No one expects Darden
Last night's fiscal third-quarter report from Darden wasn't all that spine-tingling. Net sales rose 4.7% to $1.54 billion, while earnings inched up all of just 1% to hit $106.4 million. Darden opens up its press release by claiming that earnings per share rose by 7%, but that's a bit misleading; aggressive share buybacks have trimmed fully diluted shares outstanding by 5.5% over the past year.
Darden isn't trying to cheat you out of the smaller profit portion, but it's as fishy as a Red Lobster on a Friday during Lent to see the company promote the per-share gain without spelling out the percentage gain on net earnings. Investors lacking calculators may believe that the casual-dining juggernaut actually expanded net margins for the period, but that's far from the truth. Even at Red Lobster and Olive Garden, the two flagship chains posting higher comps, operating margins contracted.
I have nothing against share repurchases. I love them. However, companies that have gone the Darden route to trim outstanding shares, like Chili's parent Brinker International
There's also more to Darden's reported profitability. A favorable tax charge boosted earnings by $0.06 per share. An estimated impairment charge of $0.07 per share went into the closing of some units, but some investors may not want to discount that. Opening and shuttering eateries is part of the game when you watch over 1,450 restaurants.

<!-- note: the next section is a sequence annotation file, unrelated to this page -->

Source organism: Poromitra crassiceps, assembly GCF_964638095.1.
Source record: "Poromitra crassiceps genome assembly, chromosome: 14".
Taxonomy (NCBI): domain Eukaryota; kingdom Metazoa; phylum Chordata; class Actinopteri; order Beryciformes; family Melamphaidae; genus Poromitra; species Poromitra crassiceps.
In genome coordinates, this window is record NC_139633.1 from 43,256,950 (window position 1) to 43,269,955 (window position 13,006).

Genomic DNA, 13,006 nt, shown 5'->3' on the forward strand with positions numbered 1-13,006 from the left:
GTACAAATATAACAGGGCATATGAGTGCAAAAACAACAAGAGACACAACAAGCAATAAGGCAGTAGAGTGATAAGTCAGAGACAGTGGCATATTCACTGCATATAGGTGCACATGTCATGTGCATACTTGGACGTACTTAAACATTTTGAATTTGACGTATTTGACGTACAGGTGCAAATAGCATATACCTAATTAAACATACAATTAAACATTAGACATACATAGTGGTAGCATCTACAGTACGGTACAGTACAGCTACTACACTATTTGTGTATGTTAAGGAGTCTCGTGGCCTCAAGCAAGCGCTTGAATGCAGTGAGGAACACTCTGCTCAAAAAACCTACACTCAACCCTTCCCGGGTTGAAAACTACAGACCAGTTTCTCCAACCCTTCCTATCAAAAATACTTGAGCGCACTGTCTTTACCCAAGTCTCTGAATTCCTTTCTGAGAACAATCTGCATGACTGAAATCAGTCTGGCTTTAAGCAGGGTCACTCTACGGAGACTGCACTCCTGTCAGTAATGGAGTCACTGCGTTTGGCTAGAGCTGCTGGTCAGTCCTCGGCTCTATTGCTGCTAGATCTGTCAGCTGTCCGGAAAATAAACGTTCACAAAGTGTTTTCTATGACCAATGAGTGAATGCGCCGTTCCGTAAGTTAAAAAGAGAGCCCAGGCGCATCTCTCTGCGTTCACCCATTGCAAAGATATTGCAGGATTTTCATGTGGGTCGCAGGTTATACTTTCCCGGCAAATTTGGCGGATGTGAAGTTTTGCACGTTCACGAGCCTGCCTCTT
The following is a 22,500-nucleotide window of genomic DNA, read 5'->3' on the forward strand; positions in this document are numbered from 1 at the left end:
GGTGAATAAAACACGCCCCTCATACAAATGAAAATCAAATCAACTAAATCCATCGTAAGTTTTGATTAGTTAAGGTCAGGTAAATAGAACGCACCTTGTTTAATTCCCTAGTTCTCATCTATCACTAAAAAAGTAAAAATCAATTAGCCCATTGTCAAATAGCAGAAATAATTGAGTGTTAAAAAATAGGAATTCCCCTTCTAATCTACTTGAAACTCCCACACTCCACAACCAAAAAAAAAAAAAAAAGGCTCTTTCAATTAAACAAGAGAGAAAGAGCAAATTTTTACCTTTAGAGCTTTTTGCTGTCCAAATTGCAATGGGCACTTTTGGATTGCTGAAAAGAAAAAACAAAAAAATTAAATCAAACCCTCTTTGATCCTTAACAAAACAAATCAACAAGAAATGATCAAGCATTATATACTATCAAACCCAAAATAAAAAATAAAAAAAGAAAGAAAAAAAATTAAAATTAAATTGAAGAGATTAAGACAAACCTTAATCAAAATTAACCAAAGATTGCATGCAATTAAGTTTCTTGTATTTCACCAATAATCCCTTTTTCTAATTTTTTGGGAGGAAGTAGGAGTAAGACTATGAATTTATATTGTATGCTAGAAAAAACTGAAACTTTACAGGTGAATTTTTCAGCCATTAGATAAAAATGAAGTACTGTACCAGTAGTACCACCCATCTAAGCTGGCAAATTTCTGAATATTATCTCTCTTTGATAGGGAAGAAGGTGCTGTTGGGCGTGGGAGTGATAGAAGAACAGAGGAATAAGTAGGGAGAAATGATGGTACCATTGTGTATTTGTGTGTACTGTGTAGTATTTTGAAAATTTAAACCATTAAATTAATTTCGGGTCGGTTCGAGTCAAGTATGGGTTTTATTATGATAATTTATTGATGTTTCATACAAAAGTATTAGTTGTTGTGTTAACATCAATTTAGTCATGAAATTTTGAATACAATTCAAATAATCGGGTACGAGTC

It was also disappointing to see comps slip at Smokey Bones and Bahama Breeze. These were supposed to be major drivers for the company, now that the Red Lobster and Olive Garden gravy trains can't afford to expand much further. I'm a big fan of Darden's moderately upscale Seasons 52 concept, but with just seven locations, it will take years to make a big impact.
So accept Darden for what it is: a slow-moving operator. If you want growth in seafood concepts, try Landry's
Those are riskier plays, but at least you know that if they deliver on their growth potential, you can trust their meatier portion sizes.
For more on the places we love to eat, check out:
None of these stocks has been singled out in any of our newsletters. However, Inside Value readers were treated to a restaurant stock pick a few issues ago that went on to receive a buyout bid at a premium. See for yourself with full access to our archives, courtesy of a free 30-day trial.
Longtime Fool contributor Rick Munarriz enjoys eating at Olive Garden, unless he has a craving for something Italian. Ha, ha, ha. Seriously now, he really doesn't mind the place. He does not own shares in any of the companies mentioned in this story, save for CBRL Group. Rick is also part of the Rule Breakers newsletter research team, seeking out tomorrow's ultimate growth stocks a day early. The Fool has a disclosure policy.